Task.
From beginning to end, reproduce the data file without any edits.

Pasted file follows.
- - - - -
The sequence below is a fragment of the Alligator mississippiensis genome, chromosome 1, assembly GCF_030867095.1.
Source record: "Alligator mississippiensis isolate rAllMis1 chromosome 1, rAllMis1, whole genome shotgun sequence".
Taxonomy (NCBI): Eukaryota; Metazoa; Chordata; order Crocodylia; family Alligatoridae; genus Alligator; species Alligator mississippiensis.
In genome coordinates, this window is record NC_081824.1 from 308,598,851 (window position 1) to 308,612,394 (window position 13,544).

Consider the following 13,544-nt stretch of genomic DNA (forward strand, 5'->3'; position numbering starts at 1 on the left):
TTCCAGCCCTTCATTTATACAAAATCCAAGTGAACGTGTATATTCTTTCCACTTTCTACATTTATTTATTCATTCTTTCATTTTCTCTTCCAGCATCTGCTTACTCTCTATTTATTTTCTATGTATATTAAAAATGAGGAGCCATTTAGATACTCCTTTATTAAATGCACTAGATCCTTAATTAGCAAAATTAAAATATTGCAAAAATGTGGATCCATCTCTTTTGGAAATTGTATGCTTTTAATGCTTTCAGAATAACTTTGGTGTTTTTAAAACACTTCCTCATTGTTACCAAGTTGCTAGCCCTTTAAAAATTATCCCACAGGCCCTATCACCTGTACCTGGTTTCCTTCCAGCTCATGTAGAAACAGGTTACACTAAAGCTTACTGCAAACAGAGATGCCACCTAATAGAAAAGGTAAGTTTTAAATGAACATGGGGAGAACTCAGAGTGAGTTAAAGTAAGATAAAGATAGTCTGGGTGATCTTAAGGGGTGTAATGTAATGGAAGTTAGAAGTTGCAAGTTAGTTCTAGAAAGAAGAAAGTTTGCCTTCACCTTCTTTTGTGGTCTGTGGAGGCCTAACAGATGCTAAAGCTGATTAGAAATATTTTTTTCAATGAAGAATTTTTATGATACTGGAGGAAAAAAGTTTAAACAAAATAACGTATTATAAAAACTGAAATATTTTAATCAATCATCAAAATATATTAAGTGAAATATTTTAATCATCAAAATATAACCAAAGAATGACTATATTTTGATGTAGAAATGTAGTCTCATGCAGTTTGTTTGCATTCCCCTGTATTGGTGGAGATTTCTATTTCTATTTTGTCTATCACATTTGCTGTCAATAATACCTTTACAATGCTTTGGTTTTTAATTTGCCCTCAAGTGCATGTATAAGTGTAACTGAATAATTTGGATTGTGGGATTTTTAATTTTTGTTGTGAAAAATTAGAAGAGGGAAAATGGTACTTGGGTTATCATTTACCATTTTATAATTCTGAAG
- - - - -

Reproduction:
The sequence below is a fragment of the Alligator mississippiensis genome, chromosome 1, assembly GCF_030867095.1.
Source record: "Alligator mississippiensis isolate rAllMis1 chromosome 1, rAllMis1, whole genome shotgun sequence".
Taxonomy (NCBI): Eukaryota; Metazoa; Chordata; order Crocodylia; family Alligatoridae; genus Alligator; species Alligator mississippiensis.
In genome coordinates, this window is record NC_081824.1 from 308,598,851 (window position 1) to 308,612,394 (window position 13,544).

Consider the following 13,544-nt stretch of genomic DNA (forward strand, 5'->3'; position numbering starts at 1 on the left):
TTCCAGCCCTTCATTTATACAAAATCCAAGTGAACGTGTATATTCTTTCCACTTTCTACATTTATTTATTCATTCTTTCATTTTCTCTTCCAGCATCTGCTTACTCTCTATTTATTTTCTATGTATATTAAAAATGAGGAGCCATTTAGATACTCCTTTATTAAATGCACTAGATCCTTAATTAGCAAAATTAAAATATTGCAAAAATGTGGATCCATCTCTTTTGGAAATTGTATGCTTTTAATGCTTTCAGAATAACTTTGGTGTTTTTAAAACACTTCCTCATTGTTACCAAGTTGCTAGCCCTTTAAAAATTATCCCACAGGCCCTATCACCTGTACCTGGTTTCCTTCCAGCTCATGTAGAAACAGGTTACACTAAAGCTTACTGCAAACAGAGATGCCACCTAATAGAAAAGGTAAGTTTTAAATGAACATGGGGAGAACTCAGAGTGAGTTAAAGTAAGATAAAGATAGTCTGGGTGATCTTAAGGGGTGTAATGTAATGGAAGTTAGAAGTTGCAAGTTAGTTCTAGAAAGAAGAAAGTTTGCCTTCACCTTCTTTTGTGGTCTGTGGAGGCCTAACAGATGCTAAAGCTGATTAGAAATATTTTTTTCAATGAAGAATTTTTATGATACTGGAGGAAAAAAGTTTAAACAAAATAACGTATTATAAAAACTGAAATATTTTAATCAATCATCAAAATATATTAAGTGAAATATTTTAATCATCAAAATATAACCAAAGAATGACTATATTTTGATGTAGAAATGTAGTCTCATGCAGTTTGTTTGCATTCCCCTGTATTGGTGGAGATTTCTATTTCTATTTTGTCTATCACATTTGCTGTCAATAATACCTTTACAATGCTTTGGTTTTTAATTTGCCCTCAAGTGCATGTATAAGTGTAACTGAATAATTTGGATTGTGGGATTTTTAATTTTTGTTGTGAAAAATTAGAAGAGGGAAAATGGTACTTGGGTTATCATTTACCATTTTATAATTCTGAAG